The new weapons finally arrive in the last weeks of August. Smith and Wesson pistols, Heckler and Koch sub-machine guns, Colt grenade launchers: this is a city gearing up for a mini-war. It’s another matter that the threats are more likely to be homegrown: a sleeper cell that gets activated, or the street thuggery of Mumbai’s political chauvinists. But this is not a time for doubt. The image of the force has taken a dent; it’s time to display a modern, heavily armed, professional front. All the humdrum worries of city policing—murders, burglaries, Ganesh, vacancies, transfers, postings—take a temporary back seat.
But it is an election year, and the whiff of political opportunism has grown stronger. I am given an example: all DCP-level postings within Mumbai are no longer the prerogative of the police chief—they are decided directly in Mantralaya. A disgraced officer has been brought back as the DCP of Zone 8 near the airport because his family has a connection with Maharashtra’s minister of state for home. Another ‘black sheep’ has used political influence to become DCP of Zone 11, in the suburbs. The DCPs are a vital link in the city’s chain of power. The Mumbai police is a 40,000-strong force. But as one of the officers explained to me, “The city is run by the Commissioner, the DCP, and the Senior PI—the station boss. That is the real pyramid of power.” The problem is, the politicians know it too.
The new home minister, who replaced RR Patil, sacked after the Mumbai attacks for claiming that the terrorists killed “only 150 people”, is ironically not seen as competent. It is rumoured that the police department is now being shadow-controlled by its old nemesis, Chaggan Bhujbal, the state’s minister for public works. Bhujbal was sacked as home minister in 2003 during the Telgi stamp paper scam. His regime, it is almost universally held, corrupted the Mumbai police like never before. Today, he is the head of the group of ministers to modernise the police force!
Election-year politics, it is whispered, is behind the surprise appointment of SS Virk as the state’s DGP in place of AN Roy. Virk has been out of Maharashtra for 23 years, on deputation to Punjab. At the end of his tenure, he was arrested on charges of corruption, released on bail, and later removed as DGP Punjab by the Election Commission. His resurrection by the Maharashtra government, it is believed, traps him in obligation to the masters of Mantralaya. But Virk was an ‘action’ figure in his own right. He was hit on the jaw by a bullet during Operation Black Thunder. He says, as IG CRPF in 1986, he built a formidable network of informants in Amritsar and Jalandhar. “Ten days before he was assassinated, I met Sardar (Chief Minister) Beant Singh. I told him within a month you will be blown up by a human bomb and you won’t be able to do anything about it.” It has been, to put it mildly, an eventful career.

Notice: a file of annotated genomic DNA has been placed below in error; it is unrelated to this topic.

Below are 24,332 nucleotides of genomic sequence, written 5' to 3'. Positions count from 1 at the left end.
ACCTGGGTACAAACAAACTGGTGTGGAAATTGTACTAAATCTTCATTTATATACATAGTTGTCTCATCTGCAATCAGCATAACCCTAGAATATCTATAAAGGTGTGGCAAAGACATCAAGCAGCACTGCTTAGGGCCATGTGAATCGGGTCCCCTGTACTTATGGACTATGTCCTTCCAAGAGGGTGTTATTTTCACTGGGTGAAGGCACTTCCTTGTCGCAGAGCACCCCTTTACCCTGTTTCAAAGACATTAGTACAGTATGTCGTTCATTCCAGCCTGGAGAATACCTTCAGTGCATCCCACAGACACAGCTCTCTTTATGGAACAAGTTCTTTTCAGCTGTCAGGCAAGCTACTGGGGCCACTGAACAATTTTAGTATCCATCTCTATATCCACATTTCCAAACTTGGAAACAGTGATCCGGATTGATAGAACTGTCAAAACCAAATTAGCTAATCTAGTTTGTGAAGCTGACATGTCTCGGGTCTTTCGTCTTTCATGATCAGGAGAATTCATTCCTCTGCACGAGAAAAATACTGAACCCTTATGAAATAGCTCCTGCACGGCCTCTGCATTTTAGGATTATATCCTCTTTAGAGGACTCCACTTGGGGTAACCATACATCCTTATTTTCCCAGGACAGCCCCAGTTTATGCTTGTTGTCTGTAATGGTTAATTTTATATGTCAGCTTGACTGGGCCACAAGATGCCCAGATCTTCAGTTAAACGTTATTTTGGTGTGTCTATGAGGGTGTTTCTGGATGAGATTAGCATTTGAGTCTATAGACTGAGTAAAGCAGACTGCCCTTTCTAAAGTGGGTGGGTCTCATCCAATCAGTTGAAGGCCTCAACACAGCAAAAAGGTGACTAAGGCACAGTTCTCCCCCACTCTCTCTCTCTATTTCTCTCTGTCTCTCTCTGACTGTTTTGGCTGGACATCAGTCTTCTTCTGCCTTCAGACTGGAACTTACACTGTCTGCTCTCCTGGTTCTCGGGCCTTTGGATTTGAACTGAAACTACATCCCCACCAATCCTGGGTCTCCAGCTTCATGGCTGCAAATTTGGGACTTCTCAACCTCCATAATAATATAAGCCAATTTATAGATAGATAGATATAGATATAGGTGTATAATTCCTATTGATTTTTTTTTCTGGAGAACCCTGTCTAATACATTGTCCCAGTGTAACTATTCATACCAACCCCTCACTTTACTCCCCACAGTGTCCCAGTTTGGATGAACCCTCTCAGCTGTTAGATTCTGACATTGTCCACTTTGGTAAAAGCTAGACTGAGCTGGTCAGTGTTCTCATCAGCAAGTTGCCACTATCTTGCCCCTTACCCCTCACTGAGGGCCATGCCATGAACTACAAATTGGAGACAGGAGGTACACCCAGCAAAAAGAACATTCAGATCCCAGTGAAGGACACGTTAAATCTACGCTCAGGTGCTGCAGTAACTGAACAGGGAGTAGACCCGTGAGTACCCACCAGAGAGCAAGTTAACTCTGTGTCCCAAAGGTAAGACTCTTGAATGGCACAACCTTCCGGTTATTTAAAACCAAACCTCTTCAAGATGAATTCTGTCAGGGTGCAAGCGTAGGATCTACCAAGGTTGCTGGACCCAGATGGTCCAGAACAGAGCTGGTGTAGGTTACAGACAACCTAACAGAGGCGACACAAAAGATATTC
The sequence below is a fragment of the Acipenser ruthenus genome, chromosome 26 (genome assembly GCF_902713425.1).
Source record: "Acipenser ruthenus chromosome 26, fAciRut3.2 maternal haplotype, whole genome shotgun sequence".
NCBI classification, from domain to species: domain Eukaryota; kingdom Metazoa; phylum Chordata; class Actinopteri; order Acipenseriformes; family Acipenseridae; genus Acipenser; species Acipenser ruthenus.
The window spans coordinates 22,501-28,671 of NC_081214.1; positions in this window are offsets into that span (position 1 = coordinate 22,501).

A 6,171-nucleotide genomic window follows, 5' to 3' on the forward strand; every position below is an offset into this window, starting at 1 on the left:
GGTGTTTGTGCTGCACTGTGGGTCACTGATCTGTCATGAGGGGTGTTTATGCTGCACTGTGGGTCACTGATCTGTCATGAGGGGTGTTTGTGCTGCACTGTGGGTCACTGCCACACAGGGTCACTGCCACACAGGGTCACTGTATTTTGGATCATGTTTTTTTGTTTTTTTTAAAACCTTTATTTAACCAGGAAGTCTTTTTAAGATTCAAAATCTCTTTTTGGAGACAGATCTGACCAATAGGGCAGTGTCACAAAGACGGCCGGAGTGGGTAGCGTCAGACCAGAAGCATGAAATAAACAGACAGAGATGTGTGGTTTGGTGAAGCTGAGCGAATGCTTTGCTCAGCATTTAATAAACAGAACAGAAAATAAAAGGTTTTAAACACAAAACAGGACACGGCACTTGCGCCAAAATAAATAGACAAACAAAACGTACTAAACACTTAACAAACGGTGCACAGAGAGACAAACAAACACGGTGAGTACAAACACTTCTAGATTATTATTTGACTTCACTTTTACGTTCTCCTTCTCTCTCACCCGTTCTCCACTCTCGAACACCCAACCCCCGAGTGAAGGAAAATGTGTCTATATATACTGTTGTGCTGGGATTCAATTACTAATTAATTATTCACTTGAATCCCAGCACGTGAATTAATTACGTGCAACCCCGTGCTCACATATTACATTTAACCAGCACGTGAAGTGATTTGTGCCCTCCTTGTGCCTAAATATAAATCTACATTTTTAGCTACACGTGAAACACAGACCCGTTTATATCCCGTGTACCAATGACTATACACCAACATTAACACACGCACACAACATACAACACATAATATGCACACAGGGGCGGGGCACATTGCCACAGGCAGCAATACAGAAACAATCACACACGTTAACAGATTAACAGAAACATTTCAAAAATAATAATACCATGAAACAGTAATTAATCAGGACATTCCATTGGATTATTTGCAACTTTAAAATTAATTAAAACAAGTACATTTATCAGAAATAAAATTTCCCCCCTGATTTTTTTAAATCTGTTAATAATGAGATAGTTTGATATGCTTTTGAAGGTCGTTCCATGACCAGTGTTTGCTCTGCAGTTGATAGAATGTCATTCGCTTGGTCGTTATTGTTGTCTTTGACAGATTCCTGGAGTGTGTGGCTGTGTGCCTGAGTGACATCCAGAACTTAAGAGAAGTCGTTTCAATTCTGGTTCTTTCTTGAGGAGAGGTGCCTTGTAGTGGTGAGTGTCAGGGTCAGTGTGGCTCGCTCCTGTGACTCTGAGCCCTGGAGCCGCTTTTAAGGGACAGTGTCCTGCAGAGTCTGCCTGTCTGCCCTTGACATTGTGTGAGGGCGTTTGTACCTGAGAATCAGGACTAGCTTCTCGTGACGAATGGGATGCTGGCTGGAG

The day I meet him in his office, though, he has a vision—of higher magazine circulation. As DG Punjab, he says he distributed thousands of copies of the police in-house magazine, Darpan, across the countryside. “It is important,” he said, “to heal the psyche.” He wants to do the same for Maharashtra. The circulation of the police magazine, Dakshata, is only 6,000. He says he will raise it to 18,000. “We will release it, and just watch. The people will do the rest.” I ask him if he is out of touch with Maharashtra police. He answers this by speaking to his orderly in fluent, but oddly-accented Marathi. During his time in Punjab, he was given several chances to transfer from his home cadre to his home state, a rare opportunity in the All India Services. “But I never took it,” he says. “I always wanted to come back.” Why, I ask. “Because in Punjab, if you call a constable a bhenchod, he will take it. But here, in Mumbai, he won’t. This is a force which has pride in the uniform. It is always better.”
I called up one of the boys from the QRT the other day. They have scattered now; some guarding VIP installations, others posted to the Kasab trial. They are bemused by all the activity—the new NSG hubs, the neighbourhood commandos. The last time we met, he had said he was kept awake by an aural memory: the terrible clatter of AK-47s echoing inside a deserted hotel. No longer, he says. “All of us sleep better. But we are more alert: ab koi risk nahin lene ka hai (We’re not taking any risks now).” Where are you, I ask. He says he is stationed at the Taj, in a sandbagged bunker looking out towards the harbour, where already in the feverish imagination of the city’s politicians, the next boatload of stealthy invaders will falter against the foot of a towering statue of a medieval warrior king, rising 300 feet high from the Arabian Sea.
Sreenivasan Jain is Managing Editor, NDTV 24X7. He has been living in Mumbai since 2003.